How to get around this MongoDB/Node asynchronous issue?

I have the following code:

// Retrieve
var MongoClient = require("mongodb").MongoClient;
var accounts = null;
var characters = null;

// Connect to the db
MongoClient.connect("mongodb://localhost:27017/bq", function(err, db) {
   if(err) { return console.dir(err); }

    db.createCollection('accounts', function(err, collection) {
        if(err) { return console.dir(err); }
        else { accounts = collection; }

        createAccount("bob","bob");
        createAccount("bob","bob");
        createAccount("bob","bob");
        createAccount("bob","bob");
    });
});


function createAccount(email, password)
{
    accounts.findOne({"email":email}, function(err, item) {
        if(err) { console.dir(err); }
        else {
            if(item === null) {
                accounts.insert({"email":email, "password":password}, function(err, result) {
                    if(err) { console.dir(err); }
                    else { console.dir("Account " + email + " created."); }
                });
            }
            else {
                console.dir("Account already exists.")
            }

        }
    });
}

When I run the script the first time, I end up with 4 accounts for bob. When I run it the second time, I get 4 messages that the account already exists.

I’m pretty sure I know why this is, and the solution I have come up with is to use some kind queue for processing each read/write of the database in order one at a time. What I am wanting to know, is whether that is the proper way to go about it, and what would the general best practice for this be?

Here is Solutions:

We have many solutions to this problem, But we recommend you to use the first solution because it is tested & true solution that will 100% work for you.

Solution 1

Some languages provide a special language construct to deal with this problem. For example, C# has async/await keywords that let you write the code as if you were calling synchronous APIs.

JavaScript does not and you have to chain the createAccount calls with callbacks.

Some people have developed libraries that may help you organize this code. For example async, step, node-promise and Q

You can also use the fibers library, a native library that extends the JavaScript runtime with fibers / coroutines.

And some people have extended the language with constructs that are similar to async/await: streamline.js, IcedCoffeeScript or wind.js. For example, streamline.js (I’m the author so I’m obviously biased) uses _ as a special callback placeholder and lets you write your example as:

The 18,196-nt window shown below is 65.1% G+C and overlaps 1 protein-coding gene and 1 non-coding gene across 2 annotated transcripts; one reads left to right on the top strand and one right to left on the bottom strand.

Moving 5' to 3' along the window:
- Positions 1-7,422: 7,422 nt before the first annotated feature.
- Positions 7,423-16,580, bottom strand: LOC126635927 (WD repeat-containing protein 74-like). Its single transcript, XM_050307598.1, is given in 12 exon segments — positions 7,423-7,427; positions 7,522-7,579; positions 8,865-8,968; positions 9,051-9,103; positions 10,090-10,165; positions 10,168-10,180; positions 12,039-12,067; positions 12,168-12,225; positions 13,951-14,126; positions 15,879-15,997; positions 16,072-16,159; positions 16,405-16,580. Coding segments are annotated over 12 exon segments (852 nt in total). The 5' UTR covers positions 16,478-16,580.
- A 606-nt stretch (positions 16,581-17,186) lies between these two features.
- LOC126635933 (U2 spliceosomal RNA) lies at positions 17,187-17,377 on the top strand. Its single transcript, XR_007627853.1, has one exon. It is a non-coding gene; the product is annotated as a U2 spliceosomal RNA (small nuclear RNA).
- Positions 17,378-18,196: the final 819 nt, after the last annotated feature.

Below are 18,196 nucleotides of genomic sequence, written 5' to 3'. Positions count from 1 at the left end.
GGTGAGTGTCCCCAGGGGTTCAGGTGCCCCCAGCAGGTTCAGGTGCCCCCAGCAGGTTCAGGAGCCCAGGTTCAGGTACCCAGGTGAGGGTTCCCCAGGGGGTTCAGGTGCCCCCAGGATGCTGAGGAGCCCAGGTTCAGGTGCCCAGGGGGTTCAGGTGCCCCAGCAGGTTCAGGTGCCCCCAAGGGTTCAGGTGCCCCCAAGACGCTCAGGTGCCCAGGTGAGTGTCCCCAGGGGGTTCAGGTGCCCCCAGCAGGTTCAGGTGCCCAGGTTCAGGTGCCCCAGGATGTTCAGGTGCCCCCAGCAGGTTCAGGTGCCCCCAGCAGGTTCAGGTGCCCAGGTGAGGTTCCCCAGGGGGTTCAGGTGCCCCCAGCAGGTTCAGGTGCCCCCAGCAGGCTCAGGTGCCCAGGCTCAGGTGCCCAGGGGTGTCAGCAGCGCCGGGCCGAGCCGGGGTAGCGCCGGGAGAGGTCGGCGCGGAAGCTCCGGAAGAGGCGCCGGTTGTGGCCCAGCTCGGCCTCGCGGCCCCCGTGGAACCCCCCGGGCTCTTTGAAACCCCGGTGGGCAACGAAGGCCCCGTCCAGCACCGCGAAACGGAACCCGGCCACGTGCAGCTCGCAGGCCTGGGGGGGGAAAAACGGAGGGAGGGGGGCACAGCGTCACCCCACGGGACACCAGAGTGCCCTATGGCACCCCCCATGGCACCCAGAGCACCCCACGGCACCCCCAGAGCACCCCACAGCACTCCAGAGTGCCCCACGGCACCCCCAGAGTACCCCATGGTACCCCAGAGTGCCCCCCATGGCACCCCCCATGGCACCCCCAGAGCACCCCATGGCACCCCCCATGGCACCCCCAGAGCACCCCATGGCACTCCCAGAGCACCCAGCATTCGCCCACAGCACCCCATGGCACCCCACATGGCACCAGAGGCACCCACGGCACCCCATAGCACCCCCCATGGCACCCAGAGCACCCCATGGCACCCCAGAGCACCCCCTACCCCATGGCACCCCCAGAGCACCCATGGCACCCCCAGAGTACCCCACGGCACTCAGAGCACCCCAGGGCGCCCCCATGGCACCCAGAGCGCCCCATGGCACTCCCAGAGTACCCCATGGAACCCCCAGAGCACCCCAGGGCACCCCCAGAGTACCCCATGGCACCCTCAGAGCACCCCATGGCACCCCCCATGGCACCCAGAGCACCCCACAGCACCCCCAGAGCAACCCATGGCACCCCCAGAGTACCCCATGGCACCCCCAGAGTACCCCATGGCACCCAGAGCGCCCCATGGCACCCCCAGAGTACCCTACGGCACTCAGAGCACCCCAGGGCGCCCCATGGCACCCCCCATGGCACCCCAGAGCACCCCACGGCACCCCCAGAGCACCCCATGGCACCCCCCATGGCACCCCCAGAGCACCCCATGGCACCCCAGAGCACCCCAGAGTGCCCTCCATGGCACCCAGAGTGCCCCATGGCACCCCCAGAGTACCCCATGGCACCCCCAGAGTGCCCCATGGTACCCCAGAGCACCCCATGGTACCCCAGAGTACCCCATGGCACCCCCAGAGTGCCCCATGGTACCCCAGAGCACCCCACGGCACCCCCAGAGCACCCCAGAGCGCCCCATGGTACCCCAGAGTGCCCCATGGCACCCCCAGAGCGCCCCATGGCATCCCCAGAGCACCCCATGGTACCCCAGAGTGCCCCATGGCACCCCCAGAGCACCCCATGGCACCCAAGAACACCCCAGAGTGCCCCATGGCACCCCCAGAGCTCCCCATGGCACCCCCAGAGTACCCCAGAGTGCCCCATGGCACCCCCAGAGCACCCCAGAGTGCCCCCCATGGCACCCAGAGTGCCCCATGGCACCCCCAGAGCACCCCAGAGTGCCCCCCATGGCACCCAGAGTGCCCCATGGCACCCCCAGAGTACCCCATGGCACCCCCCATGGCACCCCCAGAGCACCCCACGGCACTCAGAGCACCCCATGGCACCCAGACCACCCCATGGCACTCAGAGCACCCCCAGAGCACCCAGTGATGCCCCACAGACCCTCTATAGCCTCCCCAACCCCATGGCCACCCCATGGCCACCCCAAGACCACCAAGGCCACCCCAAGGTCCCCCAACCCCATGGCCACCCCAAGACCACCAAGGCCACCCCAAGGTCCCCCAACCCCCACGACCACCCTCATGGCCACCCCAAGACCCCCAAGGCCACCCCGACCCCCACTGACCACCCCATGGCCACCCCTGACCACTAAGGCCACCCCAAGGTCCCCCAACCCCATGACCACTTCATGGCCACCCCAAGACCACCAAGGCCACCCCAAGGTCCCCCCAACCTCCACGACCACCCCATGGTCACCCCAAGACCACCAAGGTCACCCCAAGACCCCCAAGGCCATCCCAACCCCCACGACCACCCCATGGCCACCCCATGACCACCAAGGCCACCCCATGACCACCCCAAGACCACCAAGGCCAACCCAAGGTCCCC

var db = MongoClient.connect("mongodb://localhost:27017/bq", _):
var accounts = db.createCollection('accounts', _);
createAccount("bob","bob", _);
createAccount("bob","bob", _);
createAccount("bob","bob", _);
createAccount("bob","bob", _);

function createAccount(email, password, _) {
    var item = accounts.findOne({"email":email}, _);
    if (item === null) {
        accounts.insert({"email":email, "password":password}, _);
        console.log("Account " + email + " created."); }
    } else {
        console.log("Account already exists.")
    }
}

And, last but not least, new language features such as generators and deferred functions are being discussed for future versions of JavaScript (generators are very likely to land in ES6, deferred functions seem to be a bit stalled).

So you have many options:

  • stick to callbacks
  • use a helper library
  • use the fibers runtime extension
  • use a language extension
  • wait for ES6

Solution 2

Add a unique constraint on email and you will not have to check if user exists anymore!

Solution 3

JavaScript is asynchronous. accounts.findOne returns immediately, so basically all your 4 statements are getting executed together.

What accounts.findOne does is, it says find one {"email":email} and when you find it, run the function that is in the second argument. Then it returns the function and continues to next CreateAccount statement. In the meanwhile when the results are returned from the harddrive (which takes a lot longer than executing these statements), it goes into the function, and since there is no user, it adds one. Makes sense?

UPDATE This is the right way of doing this in JavaScript.

MongoClient.connect("mongodb://localhost:27017/bq", function(err, db) {
   if(err) { return console.dir(err); }

    db.createCollection('accounts', function(err, collection) {
        if(err) { return console.dir(err); }
        else { accounts = collection; }

        createAccount("bob","bob", function() {
            createAccount("bob","bob", function() {
                createAccount("bob","bob", function() {
                    createAccount("bob","bob", function() {
                     });
                });
            });
        });
    });
});


function createAccount(email, password, fn)
{
    accounts.findOne({"email":email}, function(err, item) {
        if(err) { console.dir(err); }
        else {
            if(item === null) {
                accounts.insert({"email":email, "password":password}, function(err, result) {
                    if(err) { console.dir(err); }
                    else { console.dir("Account " + email + " created."); }
                    fn();
                });
            }
            else {
                console.dir("Account already exists.")
                fn();
            }

        }
    });
}

Note: Use and implement solution 1 because this method fully tested our system.
Thank you 🙂

All methods was sourced from stackoverflow.com or stackexchange.com, is licensed under cc by-sa 2.5, cc by-sa 3.0 and cc by-sa 4.0

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